Speaking at Guangzhou’s massive trade fair earlier this month, Mr He said his company is now able to raise prices by 8 per cent. “Those small, messy factories took up a third of market share,” said Mr He, at a booth at the fair filled with merchandise such as beach towels inspired by the Frozen film franchise. “Now that they’re gone, everything is much better for us.”

Bigger companies, like luggage-maker Samsonite International, report that cost pressures arising from environmental curbs in China affect all competitors.

Scale, though, helps, according to Mr Ramesh Tainwala, the company’s chief executive officer. “Greater competition for skilled labour and the resultant rise in factory wages are also causing significant cost pressure,” he said in an interview. “While we’ve seen a number of factories closing down, the closures generally involve smaller factories that lack the scale and resources to meet the more stringent environmental controls.”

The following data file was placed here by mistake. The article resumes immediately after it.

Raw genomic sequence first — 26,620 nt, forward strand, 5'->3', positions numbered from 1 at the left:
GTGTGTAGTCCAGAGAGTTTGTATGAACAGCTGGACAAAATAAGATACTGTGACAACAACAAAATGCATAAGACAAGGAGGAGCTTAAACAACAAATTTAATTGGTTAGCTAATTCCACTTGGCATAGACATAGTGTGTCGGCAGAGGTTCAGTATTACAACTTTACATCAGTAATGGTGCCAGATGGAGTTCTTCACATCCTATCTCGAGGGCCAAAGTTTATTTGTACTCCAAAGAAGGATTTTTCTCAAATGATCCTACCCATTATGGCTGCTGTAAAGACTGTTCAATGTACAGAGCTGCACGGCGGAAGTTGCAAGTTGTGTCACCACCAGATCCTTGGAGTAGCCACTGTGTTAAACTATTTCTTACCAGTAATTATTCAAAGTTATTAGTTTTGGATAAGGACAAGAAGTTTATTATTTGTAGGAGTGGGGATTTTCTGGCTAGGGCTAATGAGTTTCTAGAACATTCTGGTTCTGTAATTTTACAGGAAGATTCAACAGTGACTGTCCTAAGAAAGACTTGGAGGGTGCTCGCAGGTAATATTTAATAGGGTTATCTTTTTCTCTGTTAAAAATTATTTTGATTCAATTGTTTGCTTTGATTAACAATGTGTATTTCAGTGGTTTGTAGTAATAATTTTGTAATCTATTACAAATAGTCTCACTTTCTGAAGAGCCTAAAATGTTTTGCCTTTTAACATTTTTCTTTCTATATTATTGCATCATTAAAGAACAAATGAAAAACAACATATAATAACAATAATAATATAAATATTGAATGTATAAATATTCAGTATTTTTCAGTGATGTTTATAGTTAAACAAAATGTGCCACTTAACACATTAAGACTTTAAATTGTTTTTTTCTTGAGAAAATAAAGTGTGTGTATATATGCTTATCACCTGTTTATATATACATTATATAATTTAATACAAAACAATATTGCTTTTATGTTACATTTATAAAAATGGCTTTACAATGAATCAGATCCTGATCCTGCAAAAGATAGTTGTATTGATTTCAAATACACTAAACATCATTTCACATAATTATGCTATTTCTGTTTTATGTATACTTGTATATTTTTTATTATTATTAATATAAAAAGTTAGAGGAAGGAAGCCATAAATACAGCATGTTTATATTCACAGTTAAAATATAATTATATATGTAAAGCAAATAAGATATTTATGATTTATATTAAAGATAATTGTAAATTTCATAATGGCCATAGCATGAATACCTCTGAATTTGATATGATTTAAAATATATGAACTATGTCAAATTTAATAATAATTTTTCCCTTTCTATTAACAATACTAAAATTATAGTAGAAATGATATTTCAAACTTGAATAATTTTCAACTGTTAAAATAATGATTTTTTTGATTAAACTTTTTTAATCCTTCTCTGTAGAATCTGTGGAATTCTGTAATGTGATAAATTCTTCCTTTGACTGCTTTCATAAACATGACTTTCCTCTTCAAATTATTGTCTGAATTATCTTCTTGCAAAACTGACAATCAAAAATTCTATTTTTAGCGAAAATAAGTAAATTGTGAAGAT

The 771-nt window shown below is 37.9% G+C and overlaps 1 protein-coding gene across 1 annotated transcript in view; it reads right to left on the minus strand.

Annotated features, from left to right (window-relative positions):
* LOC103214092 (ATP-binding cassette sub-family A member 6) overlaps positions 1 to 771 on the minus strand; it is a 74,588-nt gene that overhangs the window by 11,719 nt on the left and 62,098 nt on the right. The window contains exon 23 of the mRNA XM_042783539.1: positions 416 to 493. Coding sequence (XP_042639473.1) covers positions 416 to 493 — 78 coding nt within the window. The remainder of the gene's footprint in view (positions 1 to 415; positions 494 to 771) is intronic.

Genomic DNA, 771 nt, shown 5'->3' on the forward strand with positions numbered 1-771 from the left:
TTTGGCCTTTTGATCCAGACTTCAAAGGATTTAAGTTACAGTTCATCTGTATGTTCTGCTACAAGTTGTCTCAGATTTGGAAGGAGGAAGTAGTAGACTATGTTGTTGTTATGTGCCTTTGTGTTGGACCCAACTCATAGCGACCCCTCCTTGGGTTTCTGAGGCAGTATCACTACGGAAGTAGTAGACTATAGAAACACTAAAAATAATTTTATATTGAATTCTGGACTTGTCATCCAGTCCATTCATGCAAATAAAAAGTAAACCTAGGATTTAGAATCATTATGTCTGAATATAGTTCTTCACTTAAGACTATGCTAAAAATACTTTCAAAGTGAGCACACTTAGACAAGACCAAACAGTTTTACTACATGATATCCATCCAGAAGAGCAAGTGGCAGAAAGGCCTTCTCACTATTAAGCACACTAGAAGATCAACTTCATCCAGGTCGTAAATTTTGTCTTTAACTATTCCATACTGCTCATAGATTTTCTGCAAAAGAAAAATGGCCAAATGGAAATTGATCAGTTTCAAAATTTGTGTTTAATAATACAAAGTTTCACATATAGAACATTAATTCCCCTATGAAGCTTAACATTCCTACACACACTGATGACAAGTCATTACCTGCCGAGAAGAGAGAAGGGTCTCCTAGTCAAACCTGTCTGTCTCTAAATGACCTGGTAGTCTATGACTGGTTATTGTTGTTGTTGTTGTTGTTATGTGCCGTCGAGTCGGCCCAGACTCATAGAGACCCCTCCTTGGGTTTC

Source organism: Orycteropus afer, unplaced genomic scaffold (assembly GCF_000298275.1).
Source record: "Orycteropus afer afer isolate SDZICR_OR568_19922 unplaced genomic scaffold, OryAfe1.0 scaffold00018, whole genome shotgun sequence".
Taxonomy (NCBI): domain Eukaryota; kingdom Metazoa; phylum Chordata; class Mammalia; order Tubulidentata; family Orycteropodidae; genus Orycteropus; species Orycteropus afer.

The shakeup began in heavy industries in 2016 as the government shuttered outdated or illegal steel mills, coal mines and aluminium smelters in a shock therapy strategy to reduce excessive capacity and curb pollution. Such measures powered a more-than 20 per cent jump in global metal prices from the start of the year, and led to consolidation in the nation’s sprawling steel industry.

Amid the changes, even the nation’s top aluminium producer, China Hongqiao Group, has been considering whether to relocate shuttered plants to other countries, with Indonesia top of the list of possibilities, Bloomberg News reported last week.